Author(s): Ouchi N, Kihara S, Arita Y, Maeda K, Kuriyama H,
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Abstract BACKGROUND: Among the many adipocyte-derived endocrine factors, we recently found an adipocyte-specific secretory protein, adiponectin, which was decreased in obesity. Although obesity is associated with increased cardiovascular mortality and morbidity, the molecular basis for the link between obesity and vascular disease has not been fully clarified. The present study investigated whether adiponectin could modulate endothelial function and relate to coronary disease. METHODS AND RESULTS: For the in vitro study, human aortic endothelial cells (HAECs) were preincubated for 18 hours with the indicated amount of adiponectin, then exposed to tumor necrosis factor-alpha (TNF-alpha) (10 U/mL) or vehicle for the times indicated. The adhesion of human monocytic cell line THP-1 cells to HAECs was determined by adhesion assay. The surface expression of vascular cell adhesion molecule-1 (VCAM-1), endothelial-leukocyte adhesion molecule-1 (E-selectin), and intracellular adhesion molecule-1 (ICAM-1) was measured by cell ELISA. Physiological concentrations of adiponectin dose-dependently inhibited TNF-alpha-induced THP-1 adhesion and expression of VCAM-1, E-selectin, and ICAM-1 on HAECs. For the in vivo study, the concentrations of adiponectin in human plasma were determined by a sandwich ELISA system that we recently developed. Plasma adiponectin concentrations were significantly lower in patients with coronary artery disease than those in age- and body mass index-adjusted control subjects. CONCLUSIONS: These observations suggest that adiponectin modulates endothelial inflammatory response and that the measurement of plasma adiponectin levels may be helpful in assessment of CAD risk.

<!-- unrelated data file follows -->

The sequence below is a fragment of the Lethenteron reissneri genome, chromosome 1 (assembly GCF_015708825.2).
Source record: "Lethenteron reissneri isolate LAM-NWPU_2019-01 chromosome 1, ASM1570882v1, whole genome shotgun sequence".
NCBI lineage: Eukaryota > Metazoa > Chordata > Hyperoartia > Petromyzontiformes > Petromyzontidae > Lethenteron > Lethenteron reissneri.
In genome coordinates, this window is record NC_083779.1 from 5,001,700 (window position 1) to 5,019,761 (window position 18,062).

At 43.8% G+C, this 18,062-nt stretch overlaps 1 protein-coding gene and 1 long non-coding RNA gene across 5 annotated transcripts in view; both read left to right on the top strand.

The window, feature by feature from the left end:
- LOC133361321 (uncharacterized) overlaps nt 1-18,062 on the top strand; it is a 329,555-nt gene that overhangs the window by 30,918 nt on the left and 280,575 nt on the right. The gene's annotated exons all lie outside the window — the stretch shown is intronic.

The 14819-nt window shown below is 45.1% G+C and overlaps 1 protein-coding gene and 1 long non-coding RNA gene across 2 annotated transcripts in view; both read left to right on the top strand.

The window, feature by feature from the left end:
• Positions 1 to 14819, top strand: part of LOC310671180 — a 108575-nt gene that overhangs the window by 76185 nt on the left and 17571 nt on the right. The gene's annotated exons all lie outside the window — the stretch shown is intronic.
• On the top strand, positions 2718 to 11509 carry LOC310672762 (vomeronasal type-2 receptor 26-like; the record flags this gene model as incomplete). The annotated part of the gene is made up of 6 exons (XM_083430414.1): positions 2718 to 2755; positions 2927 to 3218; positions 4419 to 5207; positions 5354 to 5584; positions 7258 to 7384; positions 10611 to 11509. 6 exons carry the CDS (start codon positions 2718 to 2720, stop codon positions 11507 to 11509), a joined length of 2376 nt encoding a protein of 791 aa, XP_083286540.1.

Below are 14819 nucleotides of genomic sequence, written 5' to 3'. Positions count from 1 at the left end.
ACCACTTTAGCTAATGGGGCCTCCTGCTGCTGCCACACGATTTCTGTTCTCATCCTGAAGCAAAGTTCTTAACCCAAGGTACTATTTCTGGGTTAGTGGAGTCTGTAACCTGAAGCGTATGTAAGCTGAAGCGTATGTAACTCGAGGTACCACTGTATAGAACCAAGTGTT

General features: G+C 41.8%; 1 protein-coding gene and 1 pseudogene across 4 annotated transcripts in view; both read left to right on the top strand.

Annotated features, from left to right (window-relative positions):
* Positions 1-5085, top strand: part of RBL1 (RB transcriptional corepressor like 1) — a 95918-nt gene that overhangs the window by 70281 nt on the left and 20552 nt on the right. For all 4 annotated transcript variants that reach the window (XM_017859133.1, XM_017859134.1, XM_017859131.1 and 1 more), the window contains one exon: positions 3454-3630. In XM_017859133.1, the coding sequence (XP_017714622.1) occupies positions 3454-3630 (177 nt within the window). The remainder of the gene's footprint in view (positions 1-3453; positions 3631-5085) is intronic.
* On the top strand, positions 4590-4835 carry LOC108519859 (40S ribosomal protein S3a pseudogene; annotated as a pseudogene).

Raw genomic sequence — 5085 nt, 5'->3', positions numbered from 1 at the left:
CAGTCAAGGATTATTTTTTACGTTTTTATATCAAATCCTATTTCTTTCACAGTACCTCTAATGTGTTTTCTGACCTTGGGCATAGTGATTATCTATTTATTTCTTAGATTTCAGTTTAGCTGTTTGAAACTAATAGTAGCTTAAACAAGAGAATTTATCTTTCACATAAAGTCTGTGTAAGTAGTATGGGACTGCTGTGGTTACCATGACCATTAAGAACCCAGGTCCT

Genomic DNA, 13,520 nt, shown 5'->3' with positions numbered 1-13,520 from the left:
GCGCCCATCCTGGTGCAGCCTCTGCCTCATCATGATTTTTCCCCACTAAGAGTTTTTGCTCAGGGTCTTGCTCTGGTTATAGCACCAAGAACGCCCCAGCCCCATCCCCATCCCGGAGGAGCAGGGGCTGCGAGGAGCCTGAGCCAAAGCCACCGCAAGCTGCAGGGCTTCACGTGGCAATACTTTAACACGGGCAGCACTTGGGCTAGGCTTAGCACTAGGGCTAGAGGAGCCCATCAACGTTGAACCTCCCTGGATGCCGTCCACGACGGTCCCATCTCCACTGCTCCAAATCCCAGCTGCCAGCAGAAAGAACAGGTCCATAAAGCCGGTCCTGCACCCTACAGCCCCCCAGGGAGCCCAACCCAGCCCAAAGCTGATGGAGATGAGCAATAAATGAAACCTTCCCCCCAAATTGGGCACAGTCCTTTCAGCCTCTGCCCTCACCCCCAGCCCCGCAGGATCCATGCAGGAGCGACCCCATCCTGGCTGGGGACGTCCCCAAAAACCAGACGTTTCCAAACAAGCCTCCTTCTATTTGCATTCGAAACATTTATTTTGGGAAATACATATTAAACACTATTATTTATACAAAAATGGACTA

This article was published in Circulation
and referenced in Journal of Nutrition & Food Sciences